OKLAHOMA CITY — His neighbors tried to tell police that Magdiel Sanchez was deaf.
“He can’t hear you!” they yelled, as two officers — one armed with a gun and the other with a Taser — gave Sanchez verbal commands to drop the metal pipe he was holding in his right hand.
Minutes later, 35-year-old Sanchez was shot dead by one of the officers. It’s unclear whether either officer heard the neighbors’ warnings. Police said later they had confirmed with the victim’s father that Sanchez was deaf.
A neighbor, Julio Rayos, told KFOR Sanchez was deaf and nonverbal and would communicate with hand movements.
“That’s how we communicated with him,” Rayos said. “And he was actually — I believe he was trying to — he was frustrated trying to tell (the officers) what was going on.”
“Myself and my daughter were actually screaming … that he was deaf, that he couldn’t hear anything. And they proceeded on shooting him,” Rayos said.
The officer who shot and killed Sanchez on Tuesday night, identified by authorities as Sgt. Christopher Barnes, has been put on paid administrative leave pending a criminal investigation by the homicide unit, police said. That is usual department protocol, according to Oklahoma City Police Department spokesman Capt. Bo Mathews.
The other officer, Lt. Matthew Lindsey, deployed his Taser and has not been placed on leave, Mathews said.
Police: Officers didn’t know man was deaf
Lindsey originally responded to the home in search of Sanchez’s father, who allegedly was involved in a hit-and-run incident that happened earlier Tuesday evening, Mathews told reporters at a Wednesday news conference. The investigation into the hit-and-run is ongoing, police told CNN.
When he arrived, he found Sanchez on the porch of the Oklahoma City home, brandishing a 2-foot metal pipe that was wrapped in some material and had a loop on the end that could fit over a person’s wrist, Mathews said.
Sgt. Barnes responded to the scene to provide back up. At that point, according to police, Lindsey was giving Sanchez verbal commands to drop the pipe and get on the ground.
According to Mathews, witnesses said they heard the officers’ commands and told them that Sanchez couldn’t hear, but Mathews said Barnes and Lindsey didn’t know Sanchez was deaf.
It was unclear how many witnesses saw the incident, but Mathews said investigators have interviewed “quite a few.” It was also unclear how many times Sanchez was shot. Mathews said “more than one” shot was fired.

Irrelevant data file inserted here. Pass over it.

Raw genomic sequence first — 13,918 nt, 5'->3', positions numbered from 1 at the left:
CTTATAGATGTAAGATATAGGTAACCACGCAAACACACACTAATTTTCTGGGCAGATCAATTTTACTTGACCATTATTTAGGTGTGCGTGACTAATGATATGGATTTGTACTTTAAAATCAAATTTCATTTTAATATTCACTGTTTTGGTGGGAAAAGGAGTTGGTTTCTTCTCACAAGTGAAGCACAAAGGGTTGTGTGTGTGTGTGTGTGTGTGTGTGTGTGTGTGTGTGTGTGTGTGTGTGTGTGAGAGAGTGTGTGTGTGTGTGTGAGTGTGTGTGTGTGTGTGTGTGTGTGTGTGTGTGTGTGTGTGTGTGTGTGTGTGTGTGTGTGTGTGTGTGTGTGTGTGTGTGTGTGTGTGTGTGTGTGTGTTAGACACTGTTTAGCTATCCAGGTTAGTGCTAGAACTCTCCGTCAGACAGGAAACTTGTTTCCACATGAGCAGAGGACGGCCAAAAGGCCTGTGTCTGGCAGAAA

As Sanchez approached the officers, Mathews said, both discharged their weapons — Barnes, his gun, and Lindsey, his taser — at the same time. Sanchez was still about 15 feet away, Mathews said.
Officers attempted to provide Sanchez with medical attention, Mathews said. but he was pronounced dead at the scene.
“In those situations, very volatile situations, when you have a weapon out, you can get what they call tunnel vision, or you can really lock in to just that person that has the weapon that’d be the threat against you,” Mathews said.
“Again, I don’t know exactly what the officers were thinking at that point, because I was not there, but they very well could not have heard everybody yelling around them,” he said.
Neighbor: Sanchez didn’t deserve to die like that
“I believe they did hear me because one of them turned around and looked at me,” Rayos told KFOR.
He also said he’s still upset about what happened.
“I didn’t sleep all night,” Rayos said. “It’s sad, especially a guy that you see every day.”
“He walks up and down the street every day. He waves hi to everybody. He was a real nice guy,” Rayos said. “I don’t think he deserved to die like that.”
Neither officer was wearing a body camera at the time of the incident, Mathews said. One of the officers was a supervisor and the other was in a senior position on his shift, Mathews said, and the department does not yet have enough body cameras for every officer.
There are officers on the force trained in sign language, he told reporters, but he did not know if either Lindsey or Barnes were among them.